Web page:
I acknowledge that some of modern psychology seems misguided when trying to understand the human spiritual nature. And, yes, the founder of psychology, Sigmund Freud, was an avout atheist. But this still doesn’t mean the whole field is base-less. Indeed, most of Freud’s concepts have been replaced in modern psychology with now considered bunk by modern psychology.
The authors rightly reject PMA as the gospel, yet they seem to reject it entirely as worthless. While the life with God is not entered through the door of PMA, does not the Christian life lead us to a positive mental attitude. Or should we be left to wallow in self pity, guilt, pessimism, with low self esteem, etc…
And what is salvation? Is it only about heaven, or are we also saved in this life from bondage of fear, greed, selfishness, etc.? Does salvation lead to freedom to love our enemies, to forgive our persecutors, etc? And if we are freed from our fears and guilt and such, and claim our life made in God’s image, would this not lead us to better living, better health, better relationships and joy in living?
Apart from a strong reminder that the gospel of Jesus is more than slogans, PMA, and personal advancement, I see little value in this book. There is more to Christianity than these authors can see.
-Joe Vandegriff, July 2012
Outliers, The Story of Success by Malcom Gladwell, 2008.
Read in May 2012 upon recommendations from Hubert and Jon Hollingshead.
Author found from the examples of the Beetles, Steven Jobs, Bill Gates and other successful people that the main “secret” to success is 10,000 hours of practice. It has a very interesting chapter on why Korean Airlines planes had so many crashes – it was a cultural thing. Ironically, I read this chapter in an airplane going to LAX. He gives an explanation as to why Asian students appear to be smarter than others. Again, it’s a cultural thing based on the difference between US and European grain farming and the much more labor intensive rice farming. Asians learn to stick with a task longer than others and this can make a huge difference in a subject like math where the answer may not come quickly but will come to those who keep pursuing it. I recommend this book to all teachers and parents dreaming on pushing their kids into professional sports.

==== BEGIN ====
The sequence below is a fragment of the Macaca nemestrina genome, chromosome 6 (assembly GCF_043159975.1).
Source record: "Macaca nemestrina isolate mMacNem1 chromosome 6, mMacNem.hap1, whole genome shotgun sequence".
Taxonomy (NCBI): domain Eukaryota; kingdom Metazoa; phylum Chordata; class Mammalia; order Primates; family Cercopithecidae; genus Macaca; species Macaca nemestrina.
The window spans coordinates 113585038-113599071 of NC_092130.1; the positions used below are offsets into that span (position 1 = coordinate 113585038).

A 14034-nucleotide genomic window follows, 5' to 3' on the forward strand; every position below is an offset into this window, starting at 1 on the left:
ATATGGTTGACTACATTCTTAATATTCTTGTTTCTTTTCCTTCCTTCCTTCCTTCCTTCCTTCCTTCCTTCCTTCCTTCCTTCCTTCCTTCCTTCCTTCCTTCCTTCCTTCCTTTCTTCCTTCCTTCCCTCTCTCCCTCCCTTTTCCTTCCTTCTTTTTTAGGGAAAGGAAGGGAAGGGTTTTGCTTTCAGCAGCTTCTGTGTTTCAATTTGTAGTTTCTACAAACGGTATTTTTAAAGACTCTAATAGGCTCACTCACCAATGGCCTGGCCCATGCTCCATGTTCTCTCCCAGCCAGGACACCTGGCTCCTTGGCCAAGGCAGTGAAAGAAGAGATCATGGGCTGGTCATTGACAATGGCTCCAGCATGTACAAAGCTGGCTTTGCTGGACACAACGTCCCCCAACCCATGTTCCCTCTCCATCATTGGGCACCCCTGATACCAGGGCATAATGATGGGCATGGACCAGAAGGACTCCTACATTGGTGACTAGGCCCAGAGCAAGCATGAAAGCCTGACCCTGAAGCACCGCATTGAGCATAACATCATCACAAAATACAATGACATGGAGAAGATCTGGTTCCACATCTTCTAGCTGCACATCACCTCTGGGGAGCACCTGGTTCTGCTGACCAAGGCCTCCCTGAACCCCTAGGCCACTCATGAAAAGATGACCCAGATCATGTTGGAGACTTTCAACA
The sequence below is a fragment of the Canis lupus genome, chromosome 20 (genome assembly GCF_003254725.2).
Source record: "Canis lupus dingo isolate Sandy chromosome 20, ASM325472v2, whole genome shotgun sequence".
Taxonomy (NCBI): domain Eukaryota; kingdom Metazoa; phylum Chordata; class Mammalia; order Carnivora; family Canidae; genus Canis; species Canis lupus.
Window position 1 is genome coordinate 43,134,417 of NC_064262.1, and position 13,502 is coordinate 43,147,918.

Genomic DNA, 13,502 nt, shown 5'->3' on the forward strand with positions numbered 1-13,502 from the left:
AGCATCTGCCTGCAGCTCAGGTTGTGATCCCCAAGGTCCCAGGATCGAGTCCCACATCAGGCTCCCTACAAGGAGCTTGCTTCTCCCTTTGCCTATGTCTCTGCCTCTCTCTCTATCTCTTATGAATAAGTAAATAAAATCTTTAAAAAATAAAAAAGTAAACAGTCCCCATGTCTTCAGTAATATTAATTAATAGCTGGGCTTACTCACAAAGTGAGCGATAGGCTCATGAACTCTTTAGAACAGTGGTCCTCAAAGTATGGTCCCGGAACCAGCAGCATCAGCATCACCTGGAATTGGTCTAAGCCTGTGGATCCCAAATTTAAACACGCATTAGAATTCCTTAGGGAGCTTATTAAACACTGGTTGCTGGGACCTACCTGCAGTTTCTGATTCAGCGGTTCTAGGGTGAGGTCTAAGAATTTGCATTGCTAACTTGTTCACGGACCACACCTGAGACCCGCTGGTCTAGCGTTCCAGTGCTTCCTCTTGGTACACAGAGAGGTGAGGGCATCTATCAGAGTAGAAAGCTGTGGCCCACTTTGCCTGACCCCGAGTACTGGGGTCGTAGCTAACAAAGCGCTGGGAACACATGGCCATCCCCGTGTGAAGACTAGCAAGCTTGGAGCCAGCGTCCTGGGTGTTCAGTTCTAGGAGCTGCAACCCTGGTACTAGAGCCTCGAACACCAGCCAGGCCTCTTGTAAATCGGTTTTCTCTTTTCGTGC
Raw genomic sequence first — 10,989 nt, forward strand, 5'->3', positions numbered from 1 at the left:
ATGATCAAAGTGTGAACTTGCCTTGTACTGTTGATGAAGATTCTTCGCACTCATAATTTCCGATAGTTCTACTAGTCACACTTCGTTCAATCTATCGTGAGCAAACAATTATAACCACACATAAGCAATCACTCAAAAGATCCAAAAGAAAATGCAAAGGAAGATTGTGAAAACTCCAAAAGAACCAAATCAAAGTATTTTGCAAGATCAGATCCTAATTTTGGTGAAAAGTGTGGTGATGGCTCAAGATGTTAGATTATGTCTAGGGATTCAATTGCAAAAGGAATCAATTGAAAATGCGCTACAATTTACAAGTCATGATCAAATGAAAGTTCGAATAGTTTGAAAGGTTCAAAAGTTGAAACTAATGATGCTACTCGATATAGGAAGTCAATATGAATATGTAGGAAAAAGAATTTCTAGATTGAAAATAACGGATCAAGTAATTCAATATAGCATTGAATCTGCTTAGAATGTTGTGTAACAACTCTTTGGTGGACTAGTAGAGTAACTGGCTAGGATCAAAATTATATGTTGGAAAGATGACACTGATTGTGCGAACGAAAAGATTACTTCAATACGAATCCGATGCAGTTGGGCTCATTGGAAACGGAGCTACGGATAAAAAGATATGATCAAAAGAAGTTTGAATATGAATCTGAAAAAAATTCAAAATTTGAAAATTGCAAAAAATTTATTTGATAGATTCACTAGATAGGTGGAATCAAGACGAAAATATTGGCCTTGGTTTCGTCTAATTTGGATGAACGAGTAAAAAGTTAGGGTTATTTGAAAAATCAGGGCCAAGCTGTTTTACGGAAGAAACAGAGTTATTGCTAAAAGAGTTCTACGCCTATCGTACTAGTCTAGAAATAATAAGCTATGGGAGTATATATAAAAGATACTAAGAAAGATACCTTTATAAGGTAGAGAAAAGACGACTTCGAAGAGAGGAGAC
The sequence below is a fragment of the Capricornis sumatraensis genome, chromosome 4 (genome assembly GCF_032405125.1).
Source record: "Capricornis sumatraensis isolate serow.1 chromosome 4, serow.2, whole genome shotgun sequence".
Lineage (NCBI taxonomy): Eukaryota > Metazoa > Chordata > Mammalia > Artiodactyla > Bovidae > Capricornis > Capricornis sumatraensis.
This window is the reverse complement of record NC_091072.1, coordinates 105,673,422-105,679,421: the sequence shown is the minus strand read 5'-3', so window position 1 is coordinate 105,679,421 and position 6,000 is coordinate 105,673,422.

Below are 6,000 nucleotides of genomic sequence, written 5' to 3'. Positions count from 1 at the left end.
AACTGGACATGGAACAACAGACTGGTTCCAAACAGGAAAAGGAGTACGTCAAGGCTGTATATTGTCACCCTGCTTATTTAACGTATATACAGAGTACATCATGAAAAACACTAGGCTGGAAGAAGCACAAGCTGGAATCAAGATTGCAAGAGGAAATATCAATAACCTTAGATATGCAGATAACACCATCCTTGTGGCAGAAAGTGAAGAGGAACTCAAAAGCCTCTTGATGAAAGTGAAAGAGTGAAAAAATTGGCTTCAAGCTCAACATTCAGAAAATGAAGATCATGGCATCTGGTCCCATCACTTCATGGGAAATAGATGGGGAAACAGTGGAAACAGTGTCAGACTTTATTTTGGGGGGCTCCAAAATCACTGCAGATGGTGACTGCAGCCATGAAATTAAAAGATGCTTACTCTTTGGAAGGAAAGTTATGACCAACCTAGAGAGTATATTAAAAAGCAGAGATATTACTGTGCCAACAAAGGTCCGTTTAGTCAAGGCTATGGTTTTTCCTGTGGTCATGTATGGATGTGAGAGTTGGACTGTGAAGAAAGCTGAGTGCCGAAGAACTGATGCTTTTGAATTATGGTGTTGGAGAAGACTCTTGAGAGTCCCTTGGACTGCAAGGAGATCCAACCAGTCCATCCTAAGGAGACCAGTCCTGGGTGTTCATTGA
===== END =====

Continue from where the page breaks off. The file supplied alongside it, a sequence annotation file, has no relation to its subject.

The Hunger Games by Suzanne Collins.
I’m afraid the author is a prophet as to the future of our society as we move further from living towards the common good of all people to insanity and violence. According to Wikipedia, she got the idea for the story while watching TV – a survivor “reality” show and a football game.
Yes, it’s a riveting story, with a good heroine, BUT its a society totally depraved. Then to think its now a movie that the masses want to see (teenagers killing teenagers) is very disturbing to me.
Prevent and Reverse Heart Disease by Caldwell B. Esselstyn, Jr., MD.
Also from cousin George. This book goes along with The China Study and includes many vegetarian recipes and useful advice on how to eat a diet that does not include any animal protein. It is not easy to do this. It has been the toughest on Elaine, the chief cook. Eating away from home is almost impossible to maintain this. So we “cheat” a little, but overall, this is our plan for now – to eat no animal protein. No meat, fish, dairy, and no oils. And no Wendy’s Frostie or Blue Bell ice cream – this is tough!
The China Study, Startling Implications for Diet, Weight Loss and Long-Term Health by T. Colin Campbell, PhD and Thomas M. Campbell II, MD.
Given to me by my wonderful cousin George Cline.
After reading this book and drastically changing my eating, my total cholesterol went from 171 to 99 in three weeks!
Journey to the Common Good by Walter Brueggmann, 2010.
A biblical critique of current life in the USA post-9/11 by a renown Old Testament scholar. Loaned from Judy Jenkins.
This book provided a big step forward in understanding what is was that the old testament prophets were so upset about with their people. They rail against the sins of the people in graphic terms of adultery and such, but what really was the infraction?
Here’s what I think now. The sins of the people had much to do the the idea of the common good. The creation story is clear that the original intent of the creator was for the common good of all the creation, living and nonliving. The laws of the Hebrews were laid out to maintain the common good of all the people. One principal feature was the year of jubilee. Every 49 years all property ownership would revert back to the original ancestral owners. (See Leviticus ??) Ownership of land was the major means of survival for the people. When a family got on hard times due to sickness or whatever, they might be forced to sell their land. Buyers knew that it would revert back to the family at some time in the future and the price paid was set accordingly. This was supposed be for the common good and was a way to prevent a population of permanently poor people. The prophets complaint was because the poor were not being treated fairly and this was a violation of the common good.